JGU organises conference on challenges and practices to address sexual harassment in Indian universities
JGU organised a two-day conference on ‘Sexual Harassment in Indian Universities: Challenges, Practices and Perspectives’ on the 26th and 27th of March on the university campus. Various eminent experts, journalists, academics, and students participated in debates and discussions on pertinent themes. The conference was organised as a part of a year-long study by the Centre for Human Rights Studies on sexual harassment at universities in Delhi-NCR.
The first day included expert panels on the definition and scope of sexual harassment, invisible barriers to the functioning of Internal Complaints Committees in universities, and the relevance of the #MeToo movement for evidentiary standards, redressal measures, and justice delivery systems. Speakers were invited from across India and a variety of professions, perspectives, and fields of work.
Dr. Rukmini Sen, Associate Professor, Ambedkar University, Delhi, started the day with a discourse about the evolution of the Sexual Harassment Committee and the meaning of sexual harassment, articulating the importance of universities in giving freedom to students and staff by conducting a process of enquiry that is democratic, stating, “Collective articulation of azaadi comes with a need to move beyond the committee.” Dr. Sen pushed for a renewed model of handling sexual harassment, speaking of the need for caring, listening, and conversing as a practice in politics, and the need to go beyond speech as is understood by the law. Saptarshi Mandal, Assistant Professor, Jindal Global Law School continued the discussion, with a twist, speaking of same-sex sexual harassment and its treatment in universities. Cases of sexual misconduct that did not qualify as sexual harassment were discussed. The politics of ‘remorse’ was touched upon. Finally, Dr. Nivedita Menon’s (Professor, Jawaharlal Nehru University, Delhi) talk included three important dynamics that covered the need to desexualize the work and education space, consent within power dynamics, and the debate of sexuality as desire versus sexuality as violence.
The discussion on the functioning of Internal Complaints Committee’s (ICC) began with Dr. Albeena Shakil, Associate Professor, Jindal Global Law School speaking of the need for democratic consensus in the composition of an ICC body, and the importance of movements such as #MeToo to break the barrier of self-blame that makes it impossible to complain to an official body. Vqueeram Aditya Sahai, a queer activist from Delhi, began with questions about the masculinity of the act of sexual harassment and the binary between invisibility, visibility, and how this informs redressal measures. Integrating caste perspectives with the treatment of sexual harassment, Vqueeram spoke of how the failure of ICCs could build feminist discourse. Ruchika Rao, Assistant Professor, Jindal Global Law School delivered a riveting talk on the nature of ‘Watchlist’ politics, and the parallel moralities in play, as well as the practical constraints of budget scarcity, unbiased external members, and the need for nuanced deliberation methods during ICC processes. Ms. Madhu Mehra, Lawyer, Executive Director, Partners for Law in Development concluded the panel with comments on the nature of complaints that are reported, and the issue of limitation periods for complaints.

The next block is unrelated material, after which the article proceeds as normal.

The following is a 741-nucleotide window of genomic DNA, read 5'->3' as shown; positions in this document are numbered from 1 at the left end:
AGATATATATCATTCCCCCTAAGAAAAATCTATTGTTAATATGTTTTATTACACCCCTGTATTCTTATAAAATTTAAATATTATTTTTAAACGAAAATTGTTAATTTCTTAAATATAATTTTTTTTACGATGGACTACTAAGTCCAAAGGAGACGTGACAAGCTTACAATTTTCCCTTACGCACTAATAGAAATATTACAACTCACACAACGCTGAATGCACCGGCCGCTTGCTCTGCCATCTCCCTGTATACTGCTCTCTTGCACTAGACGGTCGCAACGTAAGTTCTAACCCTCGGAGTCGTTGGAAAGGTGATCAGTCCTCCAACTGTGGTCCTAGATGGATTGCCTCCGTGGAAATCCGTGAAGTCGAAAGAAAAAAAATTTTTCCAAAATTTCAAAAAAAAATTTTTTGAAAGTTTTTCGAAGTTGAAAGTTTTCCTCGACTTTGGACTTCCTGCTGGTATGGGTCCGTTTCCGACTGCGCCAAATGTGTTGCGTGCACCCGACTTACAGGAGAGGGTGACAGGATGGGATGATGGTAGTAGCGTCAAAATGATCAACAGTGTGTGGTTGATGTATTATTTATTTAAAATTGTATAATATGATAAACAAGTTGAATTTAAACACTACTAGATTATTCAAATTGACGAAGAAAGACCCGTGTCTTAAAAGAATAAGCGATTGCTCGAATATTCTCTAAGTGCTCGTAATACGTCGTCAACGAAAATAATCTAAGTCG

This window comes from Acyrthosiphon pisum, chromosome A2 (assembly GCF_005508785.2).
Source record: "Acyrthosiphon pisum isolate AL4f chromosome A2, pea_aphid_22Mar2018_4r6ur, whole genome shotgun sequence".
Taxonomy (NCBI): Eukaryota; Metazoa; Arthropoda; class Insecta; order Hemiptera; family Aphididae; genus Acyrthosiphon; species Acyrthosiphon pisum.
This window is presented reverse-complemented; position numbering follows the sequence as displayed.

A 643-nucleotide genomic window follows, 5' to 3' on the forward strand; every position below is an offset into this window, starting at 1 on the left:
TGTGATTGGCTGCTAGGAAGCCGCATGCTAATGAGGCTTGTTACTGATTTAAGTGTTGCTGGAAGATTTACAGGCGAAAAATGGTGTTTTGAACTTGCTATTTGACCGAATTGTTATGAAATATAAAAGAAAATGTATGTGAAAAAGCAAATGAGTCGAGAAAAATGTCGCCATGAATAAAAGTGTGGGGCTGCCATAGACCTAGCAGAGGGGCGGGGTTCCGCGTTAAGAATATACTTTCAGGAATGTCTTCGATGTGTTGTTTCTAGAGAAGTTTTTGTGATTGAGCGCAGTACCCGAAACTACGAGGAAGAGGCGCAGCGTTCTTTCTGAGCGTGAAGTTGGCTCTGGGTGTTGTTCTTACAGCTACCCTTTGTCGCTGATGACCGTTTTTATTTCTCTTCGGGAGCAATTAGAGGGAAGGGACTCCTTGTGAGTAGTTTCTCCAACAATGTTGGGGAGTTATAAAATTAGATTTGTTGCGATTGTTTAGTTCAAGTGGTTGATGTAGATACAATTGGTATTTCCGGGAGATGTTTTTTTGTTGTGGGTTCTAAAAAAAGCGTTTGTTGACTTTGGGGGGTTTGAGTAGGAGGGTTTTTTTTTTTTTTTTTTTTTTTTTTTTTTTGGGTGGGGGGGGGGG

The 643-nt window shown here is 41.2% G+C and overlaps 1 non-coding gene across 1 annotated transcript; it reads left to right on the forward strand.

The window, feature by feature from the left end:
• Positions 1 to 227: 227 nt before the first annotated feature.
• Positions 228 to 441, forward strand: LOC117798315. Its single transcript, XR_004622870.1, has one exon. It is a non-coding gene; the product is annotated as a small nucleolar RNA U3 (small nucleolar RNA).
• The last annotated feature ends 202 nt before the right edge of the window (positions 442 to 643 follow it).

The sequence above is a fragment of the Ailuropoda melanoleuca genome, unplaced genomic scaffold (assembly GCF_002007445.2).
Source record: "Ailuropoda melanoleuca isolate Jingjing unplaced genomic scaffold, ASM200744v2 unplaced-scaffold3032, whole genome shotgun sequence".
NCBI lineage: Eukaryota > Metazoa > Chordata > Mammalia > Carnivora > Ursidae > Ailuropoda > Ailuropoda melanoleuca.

Regarding social media movements and their influence on justice processes, Vaishnavi Suresh, a journalist from Bangalore, touched upon the reasons why students hesitate with approaching college ICCs, and mentioned the need for sensitivity while dealing with narratives and elements of abuse and trauma. Rahul Jayaram, Assistant Professor, Jindal School of Liberal Arts & Humanities followed, with comments on how the #MeToo Movement, as a social media phenomenon, has overwhelming power as a social ritual in defining what sexuality is. The news cycle, and how the #MeToo movement was left out of it, was an important point in his presentation.
Oishik Sircar, Associate Professor, Jindal Global Law School concluded the day’s discussion with an intricate study of the difference in perception and treatment of sexual harassment in public universities and private universities. He observed an oscillation that occurs between exceptionalism and isolation. He spoke of the theoretical oppositions that have arisen in the evolution of sexual harassment as a notion within and without the law, and the way we think of sexual harm, stating finally, that even within the oppositions, there are more similarities between oppositionist positions.
The second day of the conference hosted doctoral, Master’s, and senior students from across India, including Ashoka University (Sonipat), Delhi University, Dr. Ram Manohar Lohiya National Law University (Lucknow), Amity University, National Law University-Delhi, and Aligarh Muslim University. Ms. Malavika Parthasarathy from National Law University-Delhi received an award for Best Presentation.
The conference will publish its inputs shortly on a public forum, and the discussions will inform the research project on sexual harassment in Indian universities. The organisers and projects leaders are Rohini Sen and Alliya Anjum, law faculty at the Jindal Global Law School.